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Trimethoprim-Sulfamethoxazole Therapy in Outpatients: Is Hyperkalemia a Significant Problem?

Alappan R.a · Buller G.K.b · Perazella M.A.c
aStaywell Health Center, and b Department of Medicine, St. Mary’s Hospital, Waterbury, Conn.; cSection of Nephrology, Department of Medicine, Yale University School of Medicine, New Haven, Conn., USA Am J Nephrol 1999;19:389–394 (DOI:10.1159/000013483)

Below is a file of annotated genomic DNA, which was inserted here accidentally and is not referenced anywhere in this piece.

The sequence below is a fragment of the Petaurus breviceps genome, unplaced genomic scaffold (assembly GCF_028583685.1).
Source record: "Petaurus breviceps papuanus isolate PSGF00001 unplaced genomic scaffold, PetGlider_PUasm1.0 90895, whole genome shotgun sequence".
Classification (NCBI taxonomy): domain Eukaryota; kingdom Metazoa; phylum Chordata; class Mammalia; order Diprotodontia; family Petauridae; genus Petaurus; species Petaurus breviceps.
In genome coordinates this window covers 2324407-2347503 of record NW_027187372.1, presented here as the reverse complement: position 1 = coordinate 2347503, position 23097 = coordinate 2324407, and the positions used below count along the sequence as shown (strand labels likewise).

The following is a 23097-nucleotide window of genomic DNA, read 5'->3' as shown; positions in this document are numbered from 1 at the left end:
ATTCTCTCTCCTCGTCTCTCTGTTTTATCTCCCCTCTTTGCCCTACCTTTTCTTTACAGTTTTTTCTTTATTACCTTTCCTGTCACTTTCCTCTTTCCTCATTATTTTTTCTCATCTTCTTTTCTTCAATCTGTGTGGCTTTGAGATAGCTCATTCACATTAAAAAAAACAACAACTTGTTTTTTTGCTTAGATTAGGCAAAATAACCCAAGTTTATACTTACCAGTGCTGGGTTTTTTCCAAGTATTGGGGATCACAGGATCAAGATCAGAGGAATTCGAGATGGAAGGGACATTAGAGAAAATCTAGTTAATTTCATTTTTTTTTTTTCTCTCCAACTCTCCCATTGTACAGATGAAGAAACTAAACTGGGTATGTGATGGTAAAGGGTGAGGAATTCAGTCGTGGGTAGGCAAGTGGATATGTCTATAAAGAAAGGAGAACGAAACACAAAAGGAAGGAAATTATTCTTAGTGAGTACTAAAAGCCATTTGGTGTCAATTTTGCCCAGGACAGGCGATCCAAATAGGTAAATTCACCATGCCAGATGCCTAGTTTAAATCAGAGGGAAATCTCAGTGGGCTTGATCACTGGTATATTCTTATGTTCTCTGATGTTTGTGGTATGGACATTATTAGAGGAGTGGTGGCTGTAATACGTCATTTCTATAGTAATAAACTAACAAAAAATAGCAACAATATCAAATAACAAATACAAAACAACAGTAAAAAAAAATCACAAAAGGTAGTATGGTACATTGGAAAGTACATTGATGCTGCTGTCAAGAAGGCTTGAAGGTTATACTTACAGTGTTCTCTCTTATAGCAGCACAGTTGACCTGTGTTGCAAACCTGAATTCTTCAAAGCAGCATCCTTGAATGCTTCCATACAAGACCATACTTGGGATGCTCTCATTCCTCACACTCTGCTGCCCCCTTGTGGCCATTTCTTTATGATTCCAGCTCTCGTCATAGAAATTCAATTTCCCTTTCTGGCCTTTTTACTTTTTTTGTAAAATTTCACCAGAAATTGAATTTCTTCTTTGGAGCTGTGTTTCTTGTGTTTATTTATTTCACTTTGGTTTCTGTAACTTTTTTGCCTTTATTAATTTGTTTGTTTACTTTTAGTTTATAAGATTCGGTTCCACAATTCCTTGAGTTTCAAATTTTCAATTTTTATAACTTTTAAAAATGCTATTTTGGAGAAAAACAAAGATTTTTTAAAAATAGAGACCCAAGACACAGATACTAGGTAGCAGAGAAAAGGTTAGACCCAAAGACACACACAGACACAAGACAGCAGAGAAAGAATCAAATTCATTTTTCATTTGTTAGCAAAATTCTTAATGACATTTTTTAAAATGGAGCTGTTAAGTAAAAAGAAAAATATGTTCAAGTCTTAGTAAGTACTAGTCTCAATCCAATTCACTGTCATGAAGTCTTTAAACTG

A prospective, randomized clinical study was undertaken to determine the effect of standard-dose trimethoprim-sulfamethoxazole combination treatment on serum potassium concentrations in outpatients treated in an ambulatory clinic. Ninety-seven patients were treated with oral antibiotics for a variety of infections. Fifty-one patients treated with trimethoprim-sulfamethoxazole (trimethoprim, 320 mg/day; sulfamethoxazole, 1,600 mg/day) constituted the treatment group, while 46 patients treated with other antibiotics served as controls. Serum potassium, sodium, and chloride concentrations, serum carbon dioxide content, blood urea nitrogen level, serum creatinine level, and serum glucose concentration were measured. The baseline serum potassium concentration in the treatment group was 4.30 ± (SD) 0.36 mmol/l, and it increased significantly (p < 0.001) to 4.66 ± 0.45 mmol/l on day 5 of therapy. Subgroup analysis of mean serum potassium concentration on day 5 of therapy failed to detect clinically relevant hyperkalemia. In patients with a serum creatinine level equal to or greater than 1.1 mg/dl (K+, 4.83 ± 0.48 mmol/l), a nonsignificant difference (p = 0.3) in the potassium concentration was noted on day 5 as comapred with patients with a serum creatinine level <1.1 mg/dl (K+, 4.63 ± 0.44 mmol/l). Although diabetics had a higher serum potassium concentration (K+, 4.91 ± 0.44 mmol/l) than nondiabetics (K+, 4.61 ± 0.44 mmol/l), the difference was not statistically significant (p = 0.055). Patients aged ≥50 years (K+, 4.82 ± 0.59 mmol/l) had a significantly different (p = 0.046) serum potassium concentration on day 5 than patients aged <50 years (K+, 4.55 ± 0.28 mmol/l). In contrast, the baseline serum potassium concentration in the control group was 4.37 ± 0.45 mmol/l, and it decreased (p = 0.1) to 4.22 ± 0.4 mmol/l on 5 days of drug therapy. Trimethoprim-sulfamethoxazole therapy, when used to treat a variety of infections, leads to an increase in serum potassium concentration in most patients. After 5 days of therapy with this drug, the treatment group developed a statistically significant rise in the serum potassium concentration as compared with the control group. However, severe hyperkalemia (K+ ≥5.5 mmol/l) occurred in only 3 patiens (6%) treated with trimethoprim-sulfamethoxazole. In addition, none of the subgroups of treated patients developed clinically important hyperkalemia. This suggests that outpatients, in contrast to acquired immunodeficiency syndrome patients and hospitalized patients with mild renal insufficiency, develop severe or life-threatening hyperkalemia less commonly when treated with this antimicrobial regimen. However, outpatients having risk factors which may predispose to the development of hyperkalemia should be carefully monitored when treated with trimethoprim-sulfamethoxazole.


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